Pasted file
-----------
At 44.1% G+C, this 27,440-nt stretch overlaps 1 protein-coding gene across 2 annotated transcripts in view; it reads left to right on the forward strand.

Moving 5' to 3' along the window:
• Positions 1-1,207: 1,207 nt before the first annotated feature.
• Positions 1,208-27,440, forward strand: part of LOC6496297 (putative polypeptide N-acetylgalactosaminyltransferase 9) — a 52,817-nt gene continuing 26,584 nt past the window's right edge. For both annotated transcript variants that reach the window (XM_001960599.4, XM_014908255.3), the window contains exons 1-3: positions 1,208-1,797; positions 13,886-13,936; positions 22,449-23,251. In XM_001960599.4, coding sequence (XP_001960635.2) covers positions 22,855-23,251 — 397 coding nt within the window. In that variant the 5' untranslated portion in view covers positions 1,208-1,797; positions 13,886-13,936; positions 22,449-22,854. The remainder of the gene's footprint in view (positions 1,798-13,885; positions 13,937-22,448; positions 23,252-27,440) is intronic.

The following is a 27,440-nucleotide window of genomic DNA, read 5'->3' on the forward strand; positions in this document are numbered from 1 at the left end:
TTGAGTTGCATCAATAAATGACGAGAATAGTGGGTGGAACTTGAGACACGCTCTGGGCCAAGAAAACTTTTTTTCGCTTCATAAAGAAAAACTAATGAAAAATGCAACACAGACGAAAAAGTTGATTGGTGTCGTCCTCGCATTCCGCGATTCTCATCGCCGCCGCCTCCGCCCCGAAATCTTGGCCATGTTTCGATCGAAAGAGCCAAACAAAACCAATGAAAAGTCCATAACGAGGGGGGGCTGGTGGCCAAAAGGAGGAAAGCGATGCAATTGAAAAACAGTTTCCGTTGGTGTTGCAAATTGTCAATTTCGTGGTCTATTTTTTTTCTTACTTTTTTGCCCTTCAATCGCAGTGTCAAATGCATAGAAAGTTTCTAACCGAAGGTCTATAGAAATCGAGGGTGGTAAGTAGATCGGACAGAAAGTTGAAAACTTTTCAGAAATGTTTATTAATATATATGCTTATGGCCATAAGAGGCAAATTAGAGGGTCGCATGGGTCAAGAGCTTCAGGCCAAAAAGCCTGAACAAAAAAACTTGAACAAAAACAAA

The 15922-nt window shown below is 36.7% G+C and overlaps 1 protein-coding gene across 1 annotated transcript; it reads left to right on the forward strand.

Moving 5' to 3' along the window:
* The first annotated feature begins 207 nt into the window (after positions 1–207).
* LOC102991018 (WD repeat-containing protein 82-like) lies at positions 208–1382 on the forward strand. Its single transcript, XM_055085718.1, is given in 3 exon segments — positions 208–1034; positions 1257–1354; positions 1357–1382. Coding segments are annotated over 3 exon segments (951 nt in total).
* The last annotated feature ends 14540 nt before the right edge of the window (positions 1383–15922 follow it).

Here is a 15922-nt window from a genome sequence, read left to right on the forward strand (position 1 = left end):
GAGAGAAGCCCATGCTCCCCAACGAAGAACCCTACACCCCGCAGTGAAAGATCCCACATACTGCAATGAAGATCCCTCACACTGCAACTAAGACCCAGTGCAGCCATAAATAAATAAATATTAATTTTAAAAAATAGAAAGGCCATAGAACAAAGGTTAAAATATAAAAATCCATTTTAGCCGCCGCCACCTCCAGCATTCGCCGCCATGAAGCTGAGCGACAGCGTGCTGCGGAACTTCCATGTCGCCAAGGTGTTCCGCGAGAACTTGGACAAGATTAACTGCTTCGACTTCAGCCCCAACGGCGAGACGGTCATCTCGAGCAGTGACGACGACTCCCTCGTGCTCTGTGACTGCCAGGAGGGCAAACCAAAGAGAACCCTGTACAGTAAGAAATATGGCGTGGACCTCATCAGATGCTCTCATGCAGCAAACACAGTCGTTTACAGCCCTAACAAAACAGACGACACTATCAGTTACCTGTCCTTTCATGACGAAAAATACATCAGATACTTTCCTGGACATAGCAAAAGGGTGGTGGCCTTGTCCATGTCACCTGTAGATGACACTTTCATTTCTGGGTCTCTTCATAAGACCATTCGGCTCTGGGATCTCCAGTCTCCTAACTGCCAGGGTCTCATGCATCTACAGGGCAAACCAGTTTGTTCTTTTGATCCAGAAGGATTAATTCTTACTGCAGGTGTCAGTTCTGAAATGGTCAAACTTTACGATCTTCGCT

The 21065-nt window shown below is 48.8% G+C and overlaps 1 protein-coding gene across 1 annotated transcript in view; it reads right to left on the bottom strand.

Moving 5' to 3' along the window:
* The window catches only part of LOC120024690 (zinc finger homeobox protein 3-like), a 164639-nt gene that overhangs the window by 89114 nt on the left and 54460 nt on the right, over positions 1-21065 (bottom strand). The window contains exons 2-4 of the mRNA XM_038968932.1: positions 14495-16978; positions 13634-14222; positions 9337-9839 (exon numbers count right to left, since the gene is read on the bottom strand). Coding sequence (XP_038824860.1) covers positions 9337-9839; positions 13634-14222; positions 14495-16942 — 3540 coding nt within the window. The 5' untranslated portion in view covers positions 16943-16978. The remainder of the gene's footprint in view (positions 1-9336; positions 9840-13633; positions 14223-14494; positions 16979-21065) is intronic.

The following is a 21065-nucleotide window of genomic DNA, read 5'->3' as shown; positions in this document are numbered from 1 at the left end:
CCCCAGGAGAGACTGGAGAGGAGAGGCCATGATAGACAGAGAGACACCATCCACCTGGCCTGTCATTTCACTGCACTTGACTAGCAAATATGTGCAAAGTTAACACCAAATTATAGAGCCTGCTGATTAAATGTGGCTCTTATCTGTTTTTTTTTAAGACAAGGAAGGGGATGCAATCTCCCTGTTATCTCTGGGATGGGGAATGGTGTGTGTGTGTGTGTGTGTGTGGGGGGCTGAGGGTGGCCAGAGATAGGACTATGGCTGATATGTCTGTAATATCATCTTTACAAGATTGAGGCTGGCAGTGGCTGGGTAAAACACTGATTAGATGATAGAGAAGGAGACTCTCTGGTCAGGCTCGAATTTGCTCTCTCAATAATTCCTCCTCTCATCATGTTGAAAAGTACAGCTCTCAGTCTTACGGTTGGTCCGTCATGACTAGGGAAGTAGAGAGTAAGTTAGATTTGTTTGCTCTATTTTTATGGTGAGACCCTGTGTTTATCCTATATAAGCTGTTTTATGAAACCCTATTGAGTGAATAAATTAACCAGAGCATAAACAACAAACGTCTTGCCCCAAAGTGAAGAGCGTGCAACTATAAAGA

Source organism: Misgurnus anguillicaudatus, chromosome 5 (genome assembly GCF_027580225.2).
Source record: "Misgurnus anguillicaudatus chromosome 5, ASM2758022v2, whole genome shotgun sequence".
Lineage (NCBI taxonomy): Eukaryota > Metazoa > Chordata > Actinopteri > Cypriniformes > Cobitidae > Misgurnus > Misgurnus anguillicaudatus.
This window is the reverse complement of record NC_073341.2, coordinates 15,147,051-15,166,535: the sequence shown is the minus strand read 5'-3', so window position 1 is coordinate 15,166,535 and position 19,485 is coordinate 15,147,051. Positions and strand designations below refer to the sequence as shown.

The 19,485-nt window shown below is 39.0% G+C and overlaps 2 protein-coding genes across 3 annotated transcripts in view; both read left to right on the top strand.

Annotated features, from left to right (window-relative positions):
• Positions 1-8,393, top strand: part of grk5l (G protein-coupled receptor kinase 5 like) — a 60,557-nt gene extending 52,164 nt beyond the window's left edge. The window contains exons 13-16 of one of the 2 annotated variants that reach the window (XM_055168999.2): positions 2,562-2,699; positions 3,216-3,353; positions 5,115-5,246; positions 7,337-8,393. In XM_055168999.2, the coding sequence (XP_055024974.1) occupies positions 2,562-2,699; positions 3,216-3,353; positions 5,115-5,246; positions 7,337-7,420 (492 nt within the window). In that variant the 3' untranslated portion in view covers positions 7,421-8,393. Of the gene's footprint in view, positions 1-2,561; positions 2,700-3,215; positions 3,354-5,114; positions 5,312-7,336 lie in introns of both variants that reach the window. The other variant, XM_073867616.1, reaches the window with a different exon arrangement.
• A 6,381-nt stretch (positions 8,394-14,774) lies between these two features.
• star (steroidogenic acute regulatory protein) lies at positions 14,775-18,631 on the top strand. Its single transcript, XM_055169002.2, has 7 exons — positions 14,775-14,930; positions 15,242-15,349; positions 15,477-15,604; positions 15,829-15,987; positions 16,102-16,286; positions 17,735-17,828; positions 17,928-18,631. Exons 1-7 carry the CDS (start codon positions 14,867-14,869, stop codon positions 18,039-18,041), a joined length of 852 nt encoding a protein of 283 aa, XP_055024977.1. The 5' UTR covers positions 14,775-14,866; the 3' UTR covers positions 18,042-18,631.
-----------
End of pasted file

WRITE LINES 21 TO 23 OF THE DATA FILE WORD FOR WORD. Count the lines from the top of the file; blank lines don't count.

Lineage (NCBI taxonomy): Eukaryota > Metazoa > Chordata > Actinopteri > Cypriniformes > Cobitidae > Misgurnus > Misgurnus anguillicaudatus.
This window is the reverse complement of record NC_073341.2, coordinates 15,147,051-15,166,535: the sequence shown is the minus strand read 5'-3', so window position 1 is coordinate 15,166,535 and position 19,485 is coordinate 15,147,051. Positions and strand designations below refer to the sequence as shown.

The 19,485-nt window shown below is 39.0% G+C and overlaps 2 protein-coding genes across 3 annotated transcripts in view; both read left to right on the top strand.